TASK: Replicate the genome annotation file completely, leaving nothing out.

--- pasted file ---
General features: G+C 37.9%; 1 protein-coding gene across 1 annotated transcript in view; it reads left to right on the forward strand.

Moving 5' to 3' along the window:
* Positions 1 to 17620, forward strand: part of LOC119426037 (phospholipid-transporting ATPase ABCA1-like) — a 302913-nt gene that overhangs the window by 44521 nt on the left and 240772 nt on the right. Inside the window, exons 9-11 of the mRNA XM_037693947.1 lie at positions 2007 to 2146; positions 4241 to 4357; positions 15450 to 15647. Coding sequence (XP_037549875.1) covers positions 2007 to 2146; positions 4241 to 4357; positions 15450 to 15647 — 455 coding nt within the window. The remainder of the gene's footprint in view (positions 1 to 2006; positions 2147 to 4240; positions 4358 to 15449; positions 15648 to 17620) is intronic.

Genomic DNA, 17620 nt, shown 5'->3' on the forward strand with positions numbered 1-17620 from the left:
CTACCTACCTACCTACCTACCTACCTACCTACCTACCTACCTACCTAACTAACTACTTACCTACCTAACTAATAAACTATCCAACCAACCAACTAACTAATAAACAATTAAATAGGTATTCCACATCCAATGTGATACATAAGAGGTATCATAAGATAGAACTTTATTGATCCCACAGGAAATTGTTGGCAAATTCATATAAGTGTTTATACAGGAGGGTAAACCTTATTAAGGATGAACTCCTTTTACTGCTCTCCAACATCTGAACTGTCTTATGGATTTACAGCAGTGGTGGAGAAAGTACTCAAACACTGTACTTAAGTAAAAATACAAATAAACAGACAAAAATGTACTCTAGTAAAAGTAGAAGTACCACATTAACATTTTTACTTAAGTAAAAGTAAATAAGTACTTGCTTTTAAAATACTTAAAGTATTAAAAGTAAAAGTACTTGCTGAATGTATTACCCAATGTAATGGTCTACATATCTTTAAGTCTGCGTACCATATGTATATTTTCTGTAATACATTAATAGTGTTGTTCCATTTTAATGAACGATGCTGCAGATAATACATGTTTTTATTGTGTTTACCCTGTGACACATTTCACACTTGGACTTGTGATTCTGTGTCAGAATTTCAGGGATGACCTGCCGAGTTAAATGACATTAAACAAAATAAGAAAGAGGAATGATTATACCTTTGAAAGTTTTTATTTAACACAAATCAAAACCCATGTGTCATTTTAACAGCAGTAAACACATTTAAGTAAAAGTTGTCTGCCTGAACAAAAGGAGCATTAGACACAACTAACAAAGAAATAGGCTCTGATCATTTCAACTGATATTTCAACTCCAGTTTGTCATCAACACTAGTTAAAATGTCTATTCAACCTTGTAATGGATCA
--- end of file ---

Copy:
General features: G+C 37.9%; 1 protein-coding gene across 1 annotated transcript in view; it reads left to right on the forward strand.

Moving 5' to 3' along the window:
* Positions 1 to 17620, forward strand: part of LOC119426037 (phospholipid-transporting ATPase ABCA1-like) — a 302913-nt gene that overhangs the window by 44521 nt on the left and 240772 nt on the right. Inside the window, exons 9-11 of the mRNA XM_037693947.1 lie at positions 2007 to 2146; positions 4241 to 4357; positions 15450 to 15647. Coding sequence (XP_037549875.1) covers positions 2007 to 2146; positions 4241 to 4357; positions 15450 to 15647 — 455 coding nt within the window. The remainder of the gene's footprint in view (positions 1 to 2006; positions 2147 to 4240; positions 4358 to 15449; positions 15648 to 17620) is intronic.

Genomic DNA, 17620 nt, shown 5'->3' on the forward strand with positions numbered 1-17620 from the left:
CTACCTACCTACCTACCTACCTACCTACCTACCTACCTACCTACCTAACTAACTACTTACCTACCTAACTAATAAACTATCCAACCAACCAACTAACTAATAAACAATTAAATAGGTATTCCACATCCAATGTGATACATAAGAGGTATCATAAGATAGAACTTTATTGATCCCACAGGAAATTGTTGGCAAATTCATATAAGTGTTTATACAGGAGGGTAAACCTTATTAAGGATGAACTCCTTTTACTGCTCTCCAACATCTGAACTGTCTTATGGATTTACAGCAGTGGTGGAGAAAGTACTCAAACACTGTACTTAAGTAAAAATACAAATAAACAGACAAAAATGTACTCTAGTAAAAGTAGAAGTACCACATTAACATTTTTACTTAAGTAAAAGTAAATAAGTACTTGCTTTTAAAATACTTAAAGTATTAAAAGTAAAAGTACTTGCTGAATGTATTACCCAATGTAATGGTCTACATATCTTTAAGTCTGCGTACCATATGTATATTTTCTGTAATACATTAATAGTGTTGTTCCATTTTAATGAACGATGCTGCAGATAATACATGTTTTTATTGTGTTTACCCTGTGACACATTTCACACTTGGACTTGTGATTCTGTGTCAGAATTTCAGGGATGACCTGCCGAGTTAAATGACATTAAACAAAATAAGAAAGAGGAATGATTATACCTTTGAAAGTTTTTATTTAACACAAATCAAAACCCATGTGTCATTTTAACAGCAGTAAACACATTTAAGTAAAAGTTGTCTGCCTGAACAAAAGGAGCATTAGACACAACTAACAAAGAAATAGGCTCTGATCATTTCAACTGATATTTCAACTCCAGTTTGTCATCAACACTAGTTAAAATGTCTATTCAACCTTGTAATGGATCA